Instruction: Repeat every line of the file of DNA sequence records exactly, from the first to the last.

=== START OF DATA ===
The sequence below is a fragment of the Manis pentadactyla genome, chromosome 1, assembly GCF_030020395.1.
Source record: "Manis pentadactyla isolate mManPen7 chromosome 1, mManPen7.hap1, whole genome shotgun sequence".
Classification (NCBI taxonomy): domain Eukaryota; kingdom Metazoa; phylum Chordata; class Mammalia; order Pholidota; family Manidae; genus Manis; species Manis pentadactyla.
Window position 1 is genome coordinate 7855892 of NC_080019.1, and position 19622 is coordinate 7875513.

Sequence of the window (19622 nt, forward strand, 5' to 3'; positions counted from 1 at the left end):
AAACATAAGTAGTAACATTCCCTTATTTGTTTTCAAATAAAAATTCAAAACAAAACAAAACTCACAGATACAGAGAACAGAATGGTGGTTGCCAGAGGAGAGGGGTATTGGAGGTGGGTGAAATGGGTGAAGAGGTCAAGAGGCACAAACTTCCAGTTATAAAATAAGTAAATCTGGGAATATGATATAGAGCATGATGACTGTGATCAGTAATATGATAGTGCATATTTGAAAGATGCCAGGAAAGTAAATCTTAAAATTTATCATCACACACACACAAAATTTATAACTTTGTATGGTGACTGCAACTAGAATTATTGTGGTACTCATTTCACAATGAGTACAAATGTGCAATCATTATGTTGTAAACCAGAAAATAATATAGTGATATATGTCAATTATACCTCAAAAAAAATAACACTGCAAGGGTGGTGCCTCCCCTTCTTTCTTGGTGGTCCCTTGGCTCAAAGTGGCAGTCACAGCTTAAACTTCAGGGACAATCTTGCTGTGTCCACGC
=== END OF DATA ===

The sequence below is a fragment of the Manis pentadactyla genome, chromosome 1, assembly GCF_030020395.1.
Source record: "Manis pentadactyla isolate mManPen7 chromosome 1, mManPen7.hap1, whole genome shotgun sequence".
Classification (NCBI taxonomy): domain Eukaryota; kingdom Metazoa; phylum Chordata; class Mammalia; order Pholidota; family Manidae; genus Manis; species Manis pentadactyla.
Window position 1 is genome coordinate 7855892 of NC_080019.1, and position 19622 is coordinate 7875513.

Sequence of the window (19622 nt, forward strand, 5' to 3'; positions counted from 1 at the left end):
AAACATAAGTAGTAACATTCCCTTATTTGTTTTCAAATAAAAATTCAAAACAAAACAAAACTCACAGATACAGAGAACAGAATGGTGGTTGCCAGAGGAGAGGGGTATTGGAGGTGGGTGAAATGGGTGAAGAGGTCAAGAGGCACAAACTTCCAGTTATAAAATAAGTAAATCTGGGAATATGATATAGAGCATGATGACTGTGATCAGTAATATGATAGTGCATATTTGAAAGATGCCAGGAAAGTAAATCTTAAAATTTATCATCACACACACACAAAATTTATAACTTTGTATGGTGACTGCAACTAGAATTATTGTGGTACTCATTTCACAATGAGTACAAATGTGCAATCATTATGTTGTAAACCAGAAAATAATATAGTGATATATGTCAATTATACCTCAAAAAAAATAACACTGCAAGGGTGGTGCCTCCCCTTCTTTCTTGGTGGTCCCTTGGCTCAAAGTGGCAGTCACAGCTTAAACTTCAGGGACAATCTTGCTGTGTCCACGC